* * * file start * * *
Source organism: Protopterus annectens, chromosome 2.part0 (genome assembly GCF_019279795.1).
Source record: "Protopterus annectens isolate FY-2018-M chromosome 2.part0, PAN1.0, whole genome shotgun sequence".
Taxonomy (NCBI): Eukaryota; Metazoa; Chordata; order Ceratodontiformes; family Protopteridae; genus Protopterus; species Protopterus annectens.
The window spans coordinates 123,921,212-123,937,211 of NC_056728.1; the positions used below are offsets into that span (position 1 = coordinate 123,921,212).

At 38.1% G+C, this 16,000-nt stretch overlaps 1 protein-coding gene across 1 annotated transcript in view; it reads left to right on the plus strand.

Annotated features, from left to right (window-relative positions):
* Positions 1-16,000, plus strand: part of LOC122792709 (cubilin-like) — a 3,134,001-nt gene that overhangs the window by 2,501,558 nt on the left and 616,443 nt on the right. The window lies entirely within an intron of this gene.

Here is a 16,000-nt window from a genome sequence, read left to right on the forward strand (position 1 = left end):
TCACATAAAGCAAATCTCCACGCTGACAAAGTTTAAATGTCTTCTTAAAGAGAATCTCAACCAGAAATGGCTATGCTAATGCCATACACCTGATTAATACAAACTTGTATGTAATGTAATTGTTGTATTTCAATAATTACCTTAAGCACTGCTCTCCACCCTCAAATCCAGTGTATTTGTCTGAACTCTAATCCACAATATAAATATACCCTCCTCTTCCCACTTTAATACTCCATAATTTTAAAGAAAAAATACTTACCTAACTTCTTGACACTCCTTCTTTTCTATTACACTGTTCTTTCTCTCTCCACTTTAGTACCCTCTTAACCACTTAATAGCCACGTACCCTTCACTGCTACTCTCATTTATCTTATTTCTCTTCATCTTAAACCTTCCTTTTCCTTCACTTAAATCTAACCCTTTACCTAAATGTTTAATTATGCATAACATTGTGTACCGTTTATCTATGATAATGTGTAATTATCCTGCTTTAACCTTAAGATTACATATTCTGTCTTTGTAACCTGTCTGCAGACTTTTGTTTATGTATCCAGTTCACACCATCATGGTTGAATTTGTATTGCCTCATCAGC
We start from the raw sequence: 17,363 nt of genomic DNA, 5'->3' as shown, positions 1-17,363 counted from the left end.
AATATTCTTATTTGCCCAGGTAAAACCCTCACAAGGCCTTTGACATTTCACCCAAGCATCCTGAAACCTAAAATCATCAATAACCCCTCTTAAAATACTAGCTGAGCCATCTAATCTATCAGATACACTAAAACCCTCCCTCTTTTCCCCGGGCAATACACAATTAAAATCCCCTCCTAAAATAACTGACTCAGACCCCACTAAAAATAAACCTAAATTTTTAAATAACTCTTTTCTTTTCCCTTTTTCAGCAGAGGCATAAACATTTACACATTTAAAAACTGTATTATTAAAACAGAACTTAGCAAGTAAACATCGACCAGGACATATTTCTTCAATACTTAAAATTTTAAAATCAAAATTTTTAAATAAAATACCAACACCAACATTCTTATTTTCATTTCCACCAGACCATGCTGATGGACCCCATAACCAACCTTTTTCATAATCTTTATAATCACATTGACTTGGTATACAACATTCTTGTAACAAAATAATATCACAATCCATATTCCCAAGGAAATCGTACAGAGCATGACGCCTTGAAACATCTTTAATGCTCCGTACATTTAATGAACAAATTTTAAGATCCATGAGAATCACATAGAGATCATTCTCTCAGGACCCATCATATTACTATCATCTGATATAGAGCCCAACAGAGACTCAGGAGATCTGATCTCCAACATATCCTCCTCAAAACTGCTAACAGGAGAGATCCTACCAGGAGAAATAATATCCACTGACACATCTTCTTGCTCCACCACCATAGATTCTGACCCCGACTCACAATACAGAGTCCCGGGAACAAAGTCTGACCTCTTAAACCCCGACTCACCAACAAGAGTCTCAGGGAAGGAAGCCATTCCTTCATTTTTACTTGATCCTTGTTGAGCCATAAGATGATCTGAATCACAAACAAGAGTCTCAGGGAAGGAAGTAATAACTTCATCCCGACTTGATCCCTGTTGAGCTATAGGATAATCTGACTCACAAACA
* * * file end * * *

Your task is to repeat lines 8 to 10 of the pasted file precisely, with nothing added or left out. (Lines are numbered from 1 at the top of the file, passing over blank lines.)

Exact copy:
Here is a 16,000-nt window from a genome sequence, read left to right on the forward strand (position 1 = left end):
TCACATAAAGCAAATCTCCACGCTGACAAAGTTTAAATGTCTTCTTAAAGAGAATCTCAACCAGAAATGGCTATGCTAATGCCATACACCTGATTAATACAAACTTGTATGTAATGTAATTGTTGTATTTCAATAATTACCTTAAGCACTGCTCTCCACCCTCAAATCCAGTGTATTTGTCTGAACTCTAATCCACAATATAAATATACCCTCCTCTTCCCACTTTAATACTCCATAATTTTAAAGAAAAAATACTTACCTAACTTCTTGACACTCCTTCTTTTCTATTACACTGTTCTTTCTCTCTCCACTTTAGTACCCTCTTAACCACTTAATAGCCACGTACCCTTCACTGCTACTCTCATTTATCTTATTTCTCTTCATCTTAAACCTTCCTTTTCCTTCACTTAAATCTAACCCTTTACCTAAATGTTTAATTATGCATAACATTGTGTACCGTTTATCTATGATAATGTGTAATTATCCTGCTTTAACCTTAAGATTACATATTCTGTCTTTGTAACCTGTCTGCAGACTTTTGTTTATGTATCCAGTTCACACCATCATGGTTGAATTTGTATTGCCTCATCAGC
We start from the raw sequence: 17,363 nt of genomic DNA, 5'->3' as shown, positions 1-17,363 counted from the left end.